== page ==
Julie Madsen/ Photographer. Buena High School librarian Joel Levin speaks to the board about his dedication as a VUSD employee and his frustration about the pay raise.

  Joel Levin, Buena High School librarian also stepped up to the microphone to share his story: “I started teaching…in Oxnard School District and I took an eight thousand dollar pay cut to transfer to Buena in 2004,” Levin began, “Money is being budgeted [in VUSD] for everything else…with additional increases in employees salaries based off of what’s left,” he said. “With this kind of prioritizing, my livelihood feels like an afterthought. Every time I work through my lunch break, or attend a school event in the evening, or give up hours outside of the working day so that I can support my students, it’s with the knowledge that my work is not being properly valued; that I’m making $20,000 less each year than if I had stayed in Oxnard Union High School District,” Levin stated to the crowd’s dismay. “Yes, students are undoubtedly the most important priority for our districts, as a parent I completely understand, but I also understand that teachers should be the next highest priority for the school district; the employees that spend countless unpaid hours working overtime for the children of this community.”


Submitted upon request to Buena Speaks by VESPA and VUSD School Board are statements in response to Tuesday night’s meeting, the ongoing negotiations, and the current state of impasse.

Statement from VESPA

“VESPA is committed to working through this process respectfully, but will fight for what we feel is a fair and equitable agreement. Our members LOVE the careers they have chosen with the VUSD. It is our responsibility to ensure they can afford to live in the city that they work. The passion for their profession was evident [at Tuesday night’s] school board meeting.”



Statement from VUSD School Board

“The School Board appreciates and highly values all VUSD employees. We understand their frustration with a less than desirable pay increase. Unfortunately our state does not fund education as highly as almost all other states in our nation. California recently reordered the way districts are paid (Local Control Funding Formula) and VUSD now receives less money per student than most of our neighboring school districts. At the same time, the California’s public retirement system raised our VUSD retirement payment expenses substantially several years ago and each of the next four years. These events have put us in a difficult place and have been a contributing factor to VUSD deficit spending over the past two years. We have been spending more than we receive and consequently have received dire warning notices from officials. It is the board’s hope that the state will soon modify the way our we receive our funding so that we can pay our employees appropriately. The board totally agrees that they should be paid more, but at the same time we are legally prohibited from writing checks that we cannot cover from our income.”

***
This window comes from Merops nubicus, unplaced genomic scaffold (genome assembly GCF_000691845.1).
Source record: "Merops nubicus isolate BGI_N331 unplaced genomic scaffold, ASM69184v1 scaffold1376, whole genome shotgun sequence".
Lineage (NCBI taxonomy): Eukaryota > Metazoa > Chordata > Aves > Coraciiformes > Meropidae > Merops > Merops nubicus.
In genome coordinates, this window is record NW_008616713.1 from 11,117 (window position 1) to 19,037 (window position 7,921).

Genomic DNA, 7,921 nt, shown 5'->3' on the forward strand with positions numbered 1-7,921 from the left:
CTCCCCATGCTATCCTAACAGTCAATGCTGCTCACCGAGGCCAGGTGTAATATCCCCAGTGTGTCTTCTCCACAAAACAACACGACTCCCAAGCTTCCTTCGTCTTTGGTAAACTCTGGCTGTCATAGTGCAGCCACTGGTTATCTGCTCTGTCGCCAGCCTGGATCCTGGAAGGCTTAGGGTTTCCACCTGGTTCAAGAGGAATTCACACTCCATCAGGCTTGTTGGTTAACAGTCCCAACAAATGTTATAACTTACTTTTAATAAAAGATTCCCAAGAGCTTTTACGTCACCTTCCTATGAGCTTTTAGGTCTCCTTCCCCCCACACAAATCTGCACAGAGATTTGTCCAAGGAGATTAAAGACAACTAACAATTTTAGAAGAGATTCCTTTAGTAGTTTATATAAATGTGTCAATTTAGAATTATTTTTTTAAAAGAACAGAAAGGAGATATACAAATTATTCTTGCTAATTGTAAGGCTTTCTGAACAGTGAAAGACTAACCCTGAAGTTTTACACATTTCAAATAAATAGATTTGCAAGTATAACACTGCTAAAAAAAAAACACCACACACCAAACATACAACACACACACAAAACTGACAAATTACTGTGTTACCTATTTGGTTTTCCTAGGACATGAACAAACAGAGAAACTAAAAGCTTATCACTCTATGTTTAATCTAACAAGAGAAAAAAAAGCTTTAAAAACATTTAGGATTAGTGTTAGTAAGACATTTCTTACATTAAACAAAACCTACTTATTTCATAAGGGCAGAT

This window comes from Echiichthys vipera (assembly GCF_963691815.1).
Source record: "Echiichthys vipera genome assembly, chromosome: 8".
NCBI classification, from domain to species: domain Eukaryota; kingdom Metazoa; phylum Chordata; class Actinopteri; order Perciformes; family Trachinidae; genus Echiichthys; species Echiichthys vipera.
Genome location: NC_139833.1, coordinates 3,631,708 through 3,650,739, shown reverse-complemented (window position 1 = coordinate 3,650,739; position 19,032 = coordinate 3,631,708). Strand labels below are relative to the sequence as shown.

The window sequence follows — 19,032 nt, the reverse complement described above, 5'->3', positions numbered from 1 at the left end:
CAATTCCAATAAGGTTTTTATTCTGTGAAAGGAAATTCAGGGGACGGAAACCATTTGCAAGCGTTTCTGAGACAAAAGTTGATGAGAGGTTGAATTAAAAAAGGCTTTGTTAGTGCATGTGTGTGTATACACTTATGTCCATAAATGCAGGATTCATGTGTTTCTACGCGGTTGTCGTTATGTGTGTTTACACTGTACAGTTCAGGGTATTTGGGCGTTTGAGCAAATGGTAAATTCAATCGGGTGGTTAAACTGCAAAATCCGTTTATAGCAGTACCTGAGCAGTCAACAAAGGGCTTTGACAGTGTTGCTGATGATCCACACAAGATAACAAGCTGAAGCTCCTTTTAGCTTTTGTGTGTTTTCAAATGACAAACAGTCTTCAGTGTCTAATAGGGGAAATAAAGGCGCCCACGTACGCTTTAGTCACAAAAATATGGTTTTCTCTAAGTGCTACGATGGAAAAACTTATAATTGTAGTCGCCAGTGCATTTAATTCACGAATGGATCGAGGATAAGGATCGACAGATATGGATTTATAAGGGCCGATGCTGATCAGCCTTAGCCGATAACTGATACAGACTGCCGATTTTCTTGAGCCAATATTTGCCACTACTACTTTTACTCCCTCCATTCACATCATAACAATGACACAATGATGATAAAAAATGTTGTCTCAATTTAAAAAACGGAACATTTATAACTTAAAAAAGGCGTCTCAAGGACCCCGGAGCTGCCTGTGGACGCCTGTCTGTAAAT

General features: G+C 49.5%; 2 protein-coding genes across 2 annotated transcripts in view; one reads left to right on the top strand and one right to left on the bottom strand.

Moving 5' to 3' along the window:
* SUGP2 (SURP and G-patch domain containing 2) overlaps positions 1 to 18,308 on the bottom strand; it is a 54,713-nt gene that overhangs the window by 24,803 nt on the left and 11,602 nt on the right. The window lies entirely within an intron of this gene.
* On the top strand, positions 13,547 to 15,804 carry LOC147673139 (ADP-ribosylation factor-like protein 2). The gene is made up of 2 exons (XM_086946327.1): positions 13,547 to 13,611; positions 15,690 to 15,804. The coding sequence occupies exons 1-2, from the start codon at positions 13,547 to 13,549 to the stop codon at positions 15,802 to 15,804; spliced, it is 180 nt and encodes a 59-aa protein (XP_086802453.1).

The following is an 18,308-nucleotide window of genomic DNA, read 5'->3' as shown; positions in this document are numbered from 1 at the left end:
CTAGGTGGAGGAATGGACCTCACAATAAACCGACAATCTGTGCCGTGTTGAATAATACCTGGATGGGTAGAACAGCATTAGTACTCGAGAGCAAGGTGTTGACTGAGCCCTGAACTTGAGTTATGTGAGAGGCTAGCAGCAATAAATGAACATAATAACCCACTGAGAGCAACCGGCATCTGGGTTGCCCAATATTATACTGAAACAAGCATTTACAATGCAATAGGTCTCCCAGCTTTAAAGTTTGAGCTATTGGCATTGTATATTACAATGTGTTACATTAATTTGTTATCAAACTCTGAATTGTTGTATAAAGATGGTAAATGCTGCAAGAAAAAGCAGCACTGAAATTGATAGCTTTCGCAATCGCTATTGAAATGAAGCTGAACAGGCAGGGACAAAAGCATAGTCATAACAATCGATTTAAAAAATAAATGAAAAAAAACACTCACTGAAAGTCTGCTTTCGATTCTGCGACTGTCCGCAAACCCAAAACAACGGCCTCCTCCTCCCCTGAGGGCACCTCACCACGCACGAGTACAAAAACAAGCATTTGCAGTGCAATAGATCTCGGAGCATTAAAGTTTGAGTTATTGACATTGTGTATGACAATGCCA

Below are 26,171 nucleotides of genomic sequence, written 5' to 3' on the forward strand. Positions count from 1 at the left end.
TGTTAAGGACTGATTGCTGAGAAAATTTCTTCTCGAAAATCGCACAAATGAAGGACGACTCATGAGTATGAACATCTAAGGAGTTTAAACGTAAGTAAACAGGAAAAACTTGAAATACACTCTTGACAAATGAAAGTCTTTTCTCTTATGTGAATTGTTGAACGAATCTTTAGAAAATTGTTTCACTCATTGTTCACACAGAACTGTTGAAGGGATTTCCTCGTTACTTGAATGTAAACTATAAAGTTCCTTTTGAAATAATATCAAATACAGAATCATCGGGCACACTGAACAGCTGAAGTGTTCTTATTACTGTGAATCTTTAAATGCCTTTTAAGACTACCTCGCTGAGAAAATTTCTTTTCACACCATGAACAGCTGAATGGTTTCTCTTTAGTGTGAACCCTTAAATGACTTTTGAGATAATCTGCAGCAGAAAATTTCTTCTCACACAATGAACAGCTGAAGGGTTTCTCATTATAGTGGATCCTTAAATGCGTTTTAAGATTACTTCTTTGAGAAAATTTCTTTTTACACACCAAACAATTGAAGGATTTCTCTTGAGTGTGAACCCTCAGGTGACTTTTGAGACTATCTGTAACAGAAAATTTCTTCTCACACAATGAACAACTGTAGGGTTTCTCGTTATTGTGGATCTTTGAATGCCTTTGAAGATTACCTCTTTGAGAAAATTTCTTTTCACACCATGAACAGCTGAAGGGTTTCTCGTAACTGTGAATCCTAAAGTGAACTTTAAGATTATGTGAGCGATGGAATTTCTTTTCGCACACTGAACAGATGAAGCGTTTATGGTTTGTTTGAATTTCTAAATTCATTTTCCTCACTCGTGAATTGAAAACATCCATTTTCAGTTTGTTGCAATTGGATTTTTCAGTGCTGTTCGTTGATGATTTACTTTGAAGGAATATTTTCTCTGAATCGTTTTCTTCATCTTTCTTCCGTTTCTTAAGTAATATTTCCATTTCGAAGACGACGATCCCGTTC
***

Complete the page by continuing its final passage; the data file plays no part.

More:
VUEA and VESPA encourage the community members to express their opinions on the two percent raise for the current school year to the school board. They stated that this issue not only affects VUSD employees, but students as well. Those who feel compelled to take action may email the school board. Contact information can be found on the Ventura Unified School District website: http://www.venturausd.org/board/SuperintendentBoard/BOARDOFEDUCATION.aspx

Updates on the progression of the VUSD negotiation will be published in future posts.




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  1. Thanks for shedding some light on this critical topic. I will forever remember the sacrifices my teachers made for me and would love to see them get a well deserved pay raise. Their unity and passion are so admirable. Keep us updated!